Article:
Thursday, December 2, 2010

About that goal...

Almost nobody (excluding Fighting Sioux fans) seemed too upset about the goal Notre Dame scored with just over three minutes left in Saturday's game against North Dakota that resulted in the a 2-2 tie. It's usually not difficult to tell when Sioux coach Dave Hakstol is unhappy with a call that went against his team. But in his post-game comments, he seemed more than willing to accept the ruling that enabled the Fighting Irish to escape Ralph Engelstad Arena with a tie.

And Sioux goalie Aaron Dell? He's not exactly a wordy or an emotional kind of guy. He didn't say that he felt as though the Notre Dame player in the crease had interfered with him, although it certainly looked as if that was the case at the time the Fighting Irish scored.

So I didn't think there was any reason to make an issue of the game-tying goal until I watched this replay and reviewed the NCAA ice hockey rule book. I had assumed the goal was allowed because the puck was in the crease at the time Notre Dame's Bryan Rust (No. 21) appeared to slide into the crease totally on his own. But as this frame from the video shows, Rust was well into the crease and the puck was well out of it before Notre Dame's Sam Calabrese swept the puck on goal.

It's quite obvious in the video that Rust physically interfered with Dell's ability to make a save. So given that Rust went into the crease after the puck came out and Rust clearly interfered with Dell, how could the referee award the goal to Notre Dame? I submitted that question to the WCHA. Head official Greg Shepherd was kind enough to provide this response:
The only view that the officials have for replay is the overhead view, and talking to the on-ice officials live they thought the North Dakota player caused the Notre Dame player to go into the goalie by the use of his stick, and from the overhead view there was nothing to overturn that. If we had other angles it could have been different.
Unfortunately, Shepherd raises more questions than he answers. The North Dakota player in question would have been Matt Frattin (No. 21) who was closest to Rust. In the video, Frattin ties up Rust's stick with his stick and lifts it to keep Rust from putting in the rebound off Dell's save. Frattin appears to do nothing that would have caused Rust to fall. In sliding into the crease, Rust makes contact with Dell and comes between the goalie and the puck.

Had Calabrese swept the puck straight into the net, the referees might have been able to make the case that Dell was in no position to make a save. Thus, Rust's contact would have made no difference. But the puck appears to hit the post and then travel at an angle away from the goal line. It deflects in off either Dell or Rust. Dell had virtually no chance of making a save with Rust in contact with him and lying between him and the puck.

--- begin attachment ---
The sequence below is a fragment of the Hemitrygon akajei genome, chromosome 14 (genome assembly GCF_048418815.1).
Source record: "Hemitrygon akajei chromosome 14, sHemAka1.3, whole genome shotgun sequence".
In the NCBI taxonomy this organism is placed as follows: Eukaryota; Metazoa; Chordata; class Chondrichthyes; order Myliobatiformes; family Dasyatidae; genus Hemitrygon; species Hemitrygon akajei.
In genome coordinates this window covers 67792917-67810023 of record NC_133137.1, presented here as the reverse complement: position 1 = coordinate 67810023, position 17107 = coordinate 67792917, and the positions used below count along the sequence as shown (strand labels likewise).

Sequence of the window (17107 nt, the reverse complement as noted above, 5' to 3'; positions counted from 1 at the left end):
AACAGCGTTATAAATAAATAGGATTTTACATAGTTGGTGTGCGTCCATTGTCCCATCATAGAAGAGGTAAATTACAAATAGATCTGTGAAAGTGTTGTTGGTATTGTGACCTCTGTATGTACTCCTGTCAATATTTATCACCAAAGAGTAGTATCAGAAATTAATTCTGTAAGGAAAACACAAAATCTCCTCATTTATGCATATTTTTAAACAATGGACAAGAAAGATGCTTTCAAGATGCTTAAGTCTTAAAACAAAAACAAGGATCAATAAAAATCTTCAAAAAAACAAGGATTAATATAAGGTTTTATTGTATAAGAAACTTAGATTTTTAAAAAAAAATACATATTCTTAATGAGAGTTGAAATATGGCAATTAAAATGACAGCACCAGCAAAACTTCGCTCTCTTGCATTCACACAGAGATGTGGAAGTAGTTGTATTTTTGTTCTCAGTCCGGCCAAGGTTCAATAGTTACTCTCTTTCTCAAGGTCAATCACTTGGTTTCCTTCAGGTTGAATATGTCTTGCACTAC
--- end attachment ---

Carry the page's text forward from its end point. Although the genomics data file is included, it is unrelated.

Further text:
The most important question is this: If the officials saw Frattin use his stick in a manner that caused Rust to fall, why didn't they call a penalty? Certainly Frattin would have been guilty of interference on a Notre Dame scoring opportunity. A penalty would have been warranted. But because no penalty was called, it severely weakens the case that Rust went into the crease because of Frattin's stick work.

Besides that, the video from various angles in no way supports the on-ice officials' claim that Frattin's stick caused Rust to lose his balance, slide into the crease and make contact with the goalie. While I can sympathize with the fact that the referees don't have access to anything but the overhead view in making their call, the fact remains that their decision was based not only on something that didn't happen, but also on something that the one video replay they viewed didn't support.

Shepherd leaves open the possibility that had the referees been able to see the replays of the goal from different angles, they might have made a different decision. That's nice, but what does the WCHA do about an officiating crew which allowed a goal that shouldn't have counted, a goal that might have important implications at playoff time in March? What do you do with an officiating crew that claims to have seen a penalty on a scoring opportunity, but didn't call it and then uses the non-call as its rationale for allowing the goal?

It makes no sense.